James Delingpole

How I became a 24-carat goldbug

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If you’re at all worried about the current global financial situation, here’s what I advise: buy gold. Then buy some more gold. Then buy some gold coins to stash under your bed and in various hiding places known only to yourself. Sovereigns are good if you’re British because, being legal tender, they are not subject to capital gains tax. Oh, and if you’re investing in bullion — which you must — make sure it’s in a spread of locations: London, Hong Kong, ­Geneva, wherever. That’s because when the shit hits the fan (WTSHTF as we catastrophists fondly abbreviate it), no one has any idea which regimes will be safe and which will be punitively confiscatory as, for example, was dear old F.D. Roosevelt’s when he suddenly took it upon himself to ‘cure’ America’s economic crisis by banning private ownership of gold.

Think I’m sounding over the top here? Well obviously I hope I’m being OTT too. It’s certainly preferable to the alternative, which is that I’m right. And even if I’m wrong, I’d still say gold is looking pretty cheap at the moment. As I write it’s languishing in the $1,500s and there are those who believe that by the end of the year — what with Europe falling off a cliff and America, whatever Ben Bernanke says, heading for QE3 — it may well have breached $2,000 an ounce. But hell, what do I know? I’m just a goldbug and obsessing about gold — how to buy it, how to hold it, how far it has got to go — is what we goldbugs do. I entered the pupal phase of goldbuggery last year, at about the time I read Detlev Schlichter’s Paper Money Collapse and started getting interested in the Austrian school of economics and worried about the inflationary effects of Osborne’s and Bernanke’s money-printing.

It’s only since my recent trip to Oz, though, that I emerged, all shimmery from my pupa — with Shirley Bassey singing ‘Gold-fin-gah’ in the background, probably — into the fully fledged, 24-carat goldbug I am today.

That’s because in Australia gold’s legacy and influence is everywhere. As you travel from Victoria to New South Wales to Queensland, you’re following in the anti-clockwise footsteps of the original gold pioneers: passing the mansions and prosperous townships of those who made it and the graveyards of those who didn’t.

Outside Cairns, a prospector showed me the last fortnight’s pure profit from a mine he discovered two years ago: a dull, yellow misshapen ingot which looked like dross but was worth around $12,000. At a remote survey station in Chillagoe, far north Queensland, I saw the diamond drill cores of rock, some veined shiny green, some speckled silver or gold, which geologists use to assess the viability of new ore bodies from which a lucky few investors will make their fortune but on which many more will lose their shirts.

This is one of the problems with gold. Though there’s still lots and lots of it, all over the world — everywhere from Australia to a certain Greek island with at least two million extractable ounces which the government still, bizarrely, won’t allow to be mined because of pressure from the green lobby — it’s incredibly difficult to find and shockingly expensive to exploit. Only around one in 1,000 of exploratory drillings hit paydirt. The other 999, meanwhile, will have cost their investors many hundreds of thousands of dollars in exploration costs, every cent wasted.

Why gamble against such atrocious odds? Because, like the delightfully dishevelled English expatriate who entertained me in Perth, when you win you win big. He’s got a boysy penthouse apartment in the centre of town full of exceedingly rare books, fine wines and samurai armour; he does what he wants when he wants and bows to no one; when he offers you brandy, he says, offhandedly ‘That one’s $400 a bottle and that one’s $200 a bottle, have what you like, though personally I think the $200 stuff is nicer.’ And he’s not showing off: this is his life — a life where, thanks to the gold he discovered in the 1970s and 1980s, he gets to be rich beyond the dreams of any Goldman Sachs corporate slave, with the added bonus of being able to sleep at night and remaining in full possession of his soul.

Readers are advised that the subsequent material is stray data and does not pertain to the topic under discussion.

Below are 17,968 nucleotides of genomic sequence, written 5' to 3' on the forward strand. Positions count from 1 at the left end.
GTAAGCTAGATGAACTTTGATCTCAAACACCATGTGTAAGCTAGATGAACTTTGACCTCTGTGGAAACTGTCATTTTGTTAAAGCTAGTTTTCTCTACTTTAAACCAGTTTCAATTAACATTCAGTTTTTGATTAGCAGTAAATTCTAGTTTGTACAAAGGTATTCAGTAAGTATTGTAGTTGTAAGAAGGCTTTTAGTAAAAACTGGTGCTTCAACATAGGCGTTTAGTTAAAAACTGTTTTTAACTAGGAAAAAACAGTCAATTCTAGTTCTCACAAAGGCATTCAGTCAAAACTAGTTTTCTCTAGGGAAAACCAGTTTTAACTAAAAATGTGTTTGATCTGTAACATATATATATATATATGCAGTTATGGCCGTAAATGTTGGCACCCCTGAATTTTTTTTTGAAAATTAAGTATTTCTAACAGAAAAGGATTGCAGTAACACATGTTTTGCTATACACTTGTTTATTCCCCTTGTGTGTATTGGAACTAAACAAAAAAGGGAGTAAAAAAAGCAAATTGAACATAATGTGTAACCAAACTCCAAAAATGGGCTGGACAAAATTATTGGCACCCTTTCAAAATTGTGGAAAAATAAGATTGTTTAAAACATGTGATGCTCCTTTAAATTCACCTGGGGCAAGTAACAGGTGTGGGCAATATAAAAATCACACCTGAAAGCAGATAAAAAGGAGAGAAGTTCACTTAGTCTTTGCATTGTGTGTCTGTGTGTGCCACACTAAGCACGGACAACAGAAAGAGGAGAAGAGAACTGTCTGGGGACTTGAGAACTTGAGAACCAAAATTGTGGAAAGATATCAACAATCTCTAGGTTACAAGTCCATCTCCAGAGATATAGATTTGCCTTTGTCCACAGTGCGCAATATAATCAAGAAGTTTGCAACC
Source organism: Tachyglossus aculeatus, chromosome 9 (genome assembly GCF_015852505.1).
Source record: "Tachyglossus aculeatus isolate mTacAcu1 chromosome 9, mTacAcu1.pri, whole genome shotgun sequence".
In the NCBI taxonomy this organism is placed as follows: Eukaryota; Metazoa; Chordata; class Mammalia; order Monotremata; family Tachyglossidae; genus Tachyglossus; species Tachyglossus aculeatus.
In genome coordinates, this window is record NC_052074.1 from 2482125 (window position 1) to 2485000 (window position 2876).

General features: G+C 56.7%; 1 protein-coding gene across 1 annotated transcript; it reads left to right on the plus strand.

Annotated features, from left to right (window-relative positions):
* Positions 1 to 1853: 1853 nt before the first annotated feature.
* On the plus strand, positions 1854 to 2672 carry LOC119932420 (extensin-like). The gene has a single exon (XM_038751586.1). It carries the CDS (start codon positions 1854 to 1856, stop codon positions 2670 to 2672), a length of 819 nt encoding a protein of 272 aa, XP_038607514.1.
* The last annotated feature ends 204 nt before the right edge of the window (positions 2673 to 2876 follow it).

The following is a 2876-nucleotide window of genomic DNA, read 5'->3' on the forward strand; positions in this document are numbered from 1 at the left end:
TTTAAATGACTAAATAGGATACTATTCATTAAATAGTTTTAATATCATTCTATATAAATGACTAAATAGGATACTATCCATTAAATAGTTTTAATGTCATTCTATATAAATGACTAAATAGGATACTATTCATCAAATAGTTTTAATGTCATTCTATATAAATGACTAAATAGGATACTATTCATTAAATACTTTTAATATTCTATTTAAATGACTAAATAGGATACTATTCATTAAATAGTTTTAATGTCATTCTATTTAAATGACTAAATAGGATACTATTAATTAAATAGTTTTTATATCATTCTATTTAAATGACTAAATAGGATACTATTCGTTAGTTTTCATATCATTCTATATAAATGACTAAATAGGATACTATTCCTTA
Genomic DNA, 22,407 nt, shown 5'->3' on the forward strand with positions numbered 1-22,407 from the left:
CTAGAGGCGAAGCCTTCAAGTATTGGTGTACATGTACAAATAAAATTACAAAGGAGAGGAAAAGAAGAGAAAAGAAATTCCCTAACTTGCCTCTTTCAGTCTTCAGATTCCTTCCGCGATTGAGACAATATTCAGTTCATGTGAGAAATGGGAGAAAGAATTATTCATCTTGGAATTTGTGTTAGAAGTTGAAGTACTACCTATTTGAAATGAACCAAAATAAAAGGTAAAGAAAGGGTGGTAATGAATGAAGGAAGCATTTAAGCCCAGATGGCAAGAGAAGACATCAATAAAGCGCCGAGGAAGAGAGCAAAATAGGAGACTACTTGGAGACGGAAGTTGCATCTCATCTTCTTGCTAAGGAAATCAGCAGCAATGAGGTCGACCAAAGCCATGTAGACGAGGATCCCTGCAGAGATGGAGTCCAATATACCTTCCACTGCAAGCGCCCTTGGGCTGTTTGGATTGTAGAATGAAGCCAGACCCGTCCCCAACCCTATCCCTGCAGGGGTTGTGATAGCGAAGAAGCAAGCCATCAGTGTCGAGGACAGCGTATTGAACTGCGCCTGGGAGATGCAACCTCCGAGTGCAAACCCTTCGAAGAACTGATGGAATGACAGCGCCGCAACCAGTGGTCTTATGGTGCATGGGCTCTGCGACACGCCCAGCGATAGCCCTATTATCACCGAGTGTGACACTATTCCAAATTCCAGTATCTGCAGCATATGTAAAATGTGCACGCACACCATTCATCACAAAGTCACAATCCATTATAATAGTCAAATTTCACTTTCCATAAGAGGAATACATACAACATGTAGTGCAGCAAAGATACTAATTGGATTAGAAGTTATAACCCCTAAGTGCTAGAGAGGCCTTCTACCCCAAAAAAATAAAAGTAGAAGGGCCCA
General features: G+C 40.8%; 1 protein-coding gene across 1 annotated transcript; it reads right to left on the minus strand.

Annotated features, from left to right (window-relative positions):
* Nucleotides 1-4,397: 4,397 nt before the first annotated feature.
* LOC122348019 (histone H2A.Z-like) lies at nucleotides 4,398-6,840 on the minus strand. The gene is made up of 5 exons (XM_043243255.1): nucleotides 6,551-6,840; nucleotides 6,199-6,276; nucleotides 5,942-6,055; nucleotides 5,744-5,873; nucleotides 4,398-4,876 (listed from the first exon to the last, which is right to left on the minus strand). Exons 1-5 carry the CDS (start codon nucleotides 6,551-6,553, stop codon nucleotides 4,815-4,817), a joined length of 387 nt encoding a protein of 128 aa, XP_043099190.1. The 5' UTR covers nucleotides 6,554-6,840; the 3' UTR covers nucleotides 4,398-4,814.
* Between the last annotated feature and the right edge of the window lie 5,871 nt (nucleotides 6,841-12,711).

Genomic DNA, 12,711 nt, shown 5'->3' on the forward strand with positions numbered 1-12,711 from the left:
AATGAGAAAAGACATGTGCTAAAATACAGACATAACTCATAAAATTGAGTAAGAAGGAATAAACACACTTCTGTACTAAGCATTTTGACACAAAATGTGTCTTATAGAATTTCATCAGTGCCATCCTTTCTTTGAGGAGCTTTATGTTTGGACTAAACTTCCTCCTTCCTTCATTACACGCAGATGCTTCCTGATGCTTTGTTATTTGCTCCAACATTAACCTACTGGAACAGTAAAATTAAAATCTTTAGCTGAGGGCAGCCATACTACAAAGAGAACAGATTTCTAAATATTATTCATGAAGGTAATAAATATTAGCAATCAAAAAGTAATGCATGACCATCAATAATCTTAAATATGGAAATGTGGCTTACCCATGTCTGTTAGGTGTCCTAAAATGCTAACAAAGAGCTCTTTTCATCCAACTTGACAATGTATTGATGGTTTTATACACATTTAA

Now that I’m back down to earth in grim, cash-strapped old England, I find myself feeling more monumentally pissed off and betrayed than ever by the appalling Gordon Brown’s decision to sell off 395 tonnes of our gold reserves between 1999 and 2002 at a rock-bottom $275 an ounce. The Chinese are surreptitiously building up their reserves; so too are basket cases like Venezuela. Britain, however, now languishes at a mere 17th in the international bullion-owning league table. And when it comes to gold holdings per capita we don’t even make the top 20. (The Swiss come top with — in 2011 figures — $6,000 worth of gold per person; the Lebanese are next; then the Germans. Britain has the lowest per capita holding in the EU.)

An online seller called the Real Asset Company has just launched a campaign to Buy Back Britain’s Gold. If all taxpayers chipped in, apparently, it would cost us each a mere £440. Well I’m game, if the rest of you are. It’s not as though, with Osborne running the Treasury, inflation is going to grind to a halt any time soon. And if ever we’re going to stand a chance of buying ourselves out of captivity by our new insect overlords, I honestly doubt sterling (or greenbacks) will suffice. Paper money’s over. In the future they’ll want the real thing.

Written byJames Delingpole

James Delingpole is officially the world's best political blogger. (Well, that's what the 2013 Bloggies said). Besides the Spectator, he is executive editor of Breitbart London and writes for Bogpaper.com and Ricochet.com. His website is www.jamesdelingpole.com and his latest book is Watermelons.

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